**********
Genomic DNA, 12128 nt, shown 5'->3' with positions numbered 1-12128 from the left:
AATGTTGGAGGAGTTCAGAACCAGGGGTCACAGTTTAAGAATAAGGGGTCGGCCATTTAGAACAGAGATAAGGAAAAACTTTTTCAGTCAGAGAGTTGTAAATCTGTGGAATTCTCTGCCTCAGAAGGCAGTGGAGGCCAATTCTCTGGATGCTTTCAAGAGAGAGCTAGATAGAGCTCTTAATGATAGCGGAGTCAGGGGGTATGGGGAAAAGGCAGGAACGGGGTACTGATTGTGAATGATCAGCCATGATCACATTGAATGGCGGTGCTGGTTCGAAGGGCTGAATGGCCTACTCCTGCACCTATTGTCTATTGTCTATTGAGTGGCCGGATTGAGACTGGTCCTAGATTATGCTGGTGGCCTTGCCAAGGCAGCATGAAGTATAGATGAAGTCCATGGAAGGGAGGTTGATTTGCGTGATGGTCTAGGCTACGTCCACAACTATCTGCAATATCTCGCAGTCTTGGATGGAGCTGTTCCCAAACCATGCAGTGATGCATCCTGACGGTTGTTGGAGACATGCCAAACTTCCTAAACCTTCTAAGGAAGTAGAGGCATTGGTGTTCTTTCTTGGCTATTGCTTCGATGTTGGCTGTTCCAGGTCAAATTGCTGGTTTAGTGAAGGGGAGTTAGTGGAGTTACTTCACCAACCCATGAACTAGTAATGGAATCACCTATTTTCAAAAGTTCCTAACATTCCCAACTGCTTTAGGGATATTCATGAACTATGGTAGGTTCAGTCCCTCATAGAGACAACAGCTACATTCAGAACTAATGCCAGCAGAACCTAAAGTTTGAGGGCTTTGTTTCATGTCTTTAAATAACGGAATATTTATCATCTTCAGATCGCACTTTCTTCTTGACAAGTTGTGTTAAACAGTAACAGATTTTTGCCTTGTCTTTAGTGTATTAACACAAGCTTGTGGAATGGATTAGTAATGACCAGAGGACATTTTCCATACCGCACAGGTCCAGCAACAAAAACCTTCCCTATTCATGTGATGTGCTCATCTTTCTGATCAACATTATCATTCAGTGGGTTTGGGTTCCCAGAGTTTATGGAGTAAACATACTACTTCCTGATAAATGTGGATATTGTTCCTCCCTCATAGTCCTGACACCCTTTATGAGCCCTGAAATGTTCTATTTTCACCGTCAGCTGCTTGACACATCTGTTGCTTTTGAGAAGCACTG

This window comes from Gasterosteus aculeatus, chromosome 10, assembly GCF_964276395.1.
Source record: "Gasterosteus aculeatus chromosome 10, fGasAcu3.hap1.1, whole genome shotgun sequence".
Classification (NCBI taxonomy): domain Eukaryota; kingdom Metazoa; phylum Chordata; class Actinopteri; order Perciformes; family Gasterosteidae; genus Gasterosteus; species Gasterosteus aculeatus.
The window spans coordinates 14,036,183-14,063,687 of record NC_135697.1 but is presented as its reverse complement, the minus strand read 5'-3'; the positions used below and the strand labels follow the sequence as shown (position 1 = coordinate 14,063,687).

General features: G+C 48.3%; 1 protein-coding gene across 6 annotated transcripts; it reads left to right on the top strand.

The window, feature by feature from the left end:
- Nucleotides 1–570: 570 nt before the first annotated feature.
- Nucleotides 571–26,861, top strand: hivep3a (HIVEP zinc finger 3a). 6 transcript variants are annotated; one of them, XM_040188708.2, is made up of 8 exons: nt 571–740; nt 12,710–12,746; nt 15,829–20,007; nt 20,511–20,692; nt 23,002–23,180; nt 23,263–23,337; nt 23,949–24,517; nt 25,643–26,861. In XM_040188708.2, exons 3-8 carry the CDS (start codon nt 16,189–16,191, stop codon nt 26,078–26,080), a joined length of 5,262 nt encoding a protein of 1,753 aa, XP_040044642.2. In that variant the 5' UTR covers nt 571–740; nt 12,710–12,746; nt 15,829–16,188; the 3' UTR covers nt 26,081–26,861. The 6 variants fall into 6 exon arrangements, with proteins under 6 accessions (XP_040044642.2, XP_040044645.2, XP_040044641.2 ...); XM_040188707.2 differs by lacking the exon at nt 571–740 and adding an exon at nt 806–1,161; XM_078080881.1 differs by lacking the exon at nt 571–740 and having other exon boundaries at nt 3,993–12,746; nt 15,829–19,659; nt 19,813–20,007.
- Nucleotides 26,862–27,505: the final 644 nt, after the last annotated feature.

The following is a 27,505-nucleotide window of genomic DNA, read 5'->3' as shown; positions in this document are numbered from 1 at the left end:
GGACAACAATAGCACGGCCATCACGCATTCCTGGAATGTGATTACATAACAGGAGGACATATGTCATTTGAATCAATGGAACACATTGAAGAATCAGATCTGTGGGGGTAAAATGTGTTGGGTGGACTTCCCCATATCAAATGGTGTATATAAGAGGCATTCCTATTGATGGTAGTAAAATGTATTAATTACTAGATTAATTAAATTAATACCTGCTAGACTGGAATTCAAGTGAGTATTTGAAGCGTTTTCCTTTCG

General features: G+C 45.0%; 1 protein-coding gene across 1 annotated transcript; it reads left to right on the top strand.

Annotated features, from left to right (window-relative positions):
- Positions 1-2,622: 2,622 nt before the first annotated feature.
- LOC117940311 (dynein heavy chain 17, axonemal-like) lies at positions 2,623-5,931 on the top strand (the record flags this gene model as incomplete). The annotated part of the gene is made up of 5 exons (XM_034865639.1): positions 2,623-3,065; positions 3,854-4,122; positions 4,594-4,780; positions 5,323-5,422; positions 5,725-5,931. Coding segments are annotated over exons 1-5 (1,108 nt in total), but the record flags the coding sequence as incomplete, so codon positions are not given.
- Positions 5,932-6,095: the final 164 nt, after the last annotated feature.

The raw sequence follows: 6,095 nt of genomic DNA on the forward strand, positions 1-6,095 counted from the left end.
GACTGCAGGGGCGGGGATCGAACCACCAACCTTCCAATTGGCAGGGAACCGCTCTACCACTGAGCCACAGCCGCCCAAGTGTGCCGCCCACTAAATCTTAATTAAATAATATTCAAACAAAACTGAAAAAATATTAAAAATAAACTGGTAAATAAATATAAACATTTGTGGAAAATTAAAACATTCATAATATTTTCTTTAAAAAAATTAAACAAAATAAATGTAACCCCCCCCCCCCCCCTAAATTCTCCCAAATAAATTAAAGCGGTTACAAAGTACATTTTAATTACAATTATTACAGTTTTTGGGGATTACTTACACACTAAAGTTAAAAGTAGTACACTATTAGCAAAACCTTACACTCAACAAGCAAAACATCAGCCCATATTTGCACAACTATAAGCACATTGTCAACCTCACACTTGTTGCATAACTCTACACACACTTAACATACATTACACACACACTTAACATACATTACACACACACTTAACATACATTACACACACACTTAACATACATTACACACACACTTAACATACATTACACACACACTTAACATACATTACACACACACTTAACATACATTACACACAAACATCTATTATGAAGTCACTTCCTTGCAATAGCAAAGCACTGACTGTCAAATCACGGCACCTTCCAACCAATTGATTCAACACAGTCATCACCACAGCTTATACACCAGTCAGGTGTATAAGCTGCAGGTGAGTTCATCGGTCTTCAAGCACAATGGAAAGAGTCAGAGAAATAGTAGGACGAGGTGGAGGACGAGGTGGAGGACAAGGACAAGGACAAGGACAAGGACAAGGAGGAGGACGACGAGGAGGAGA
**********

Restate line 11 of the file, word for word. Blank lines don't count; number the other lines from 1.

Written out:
- Nucleotides 26,862–27,505: the final 644 nt, after the last annotated feature.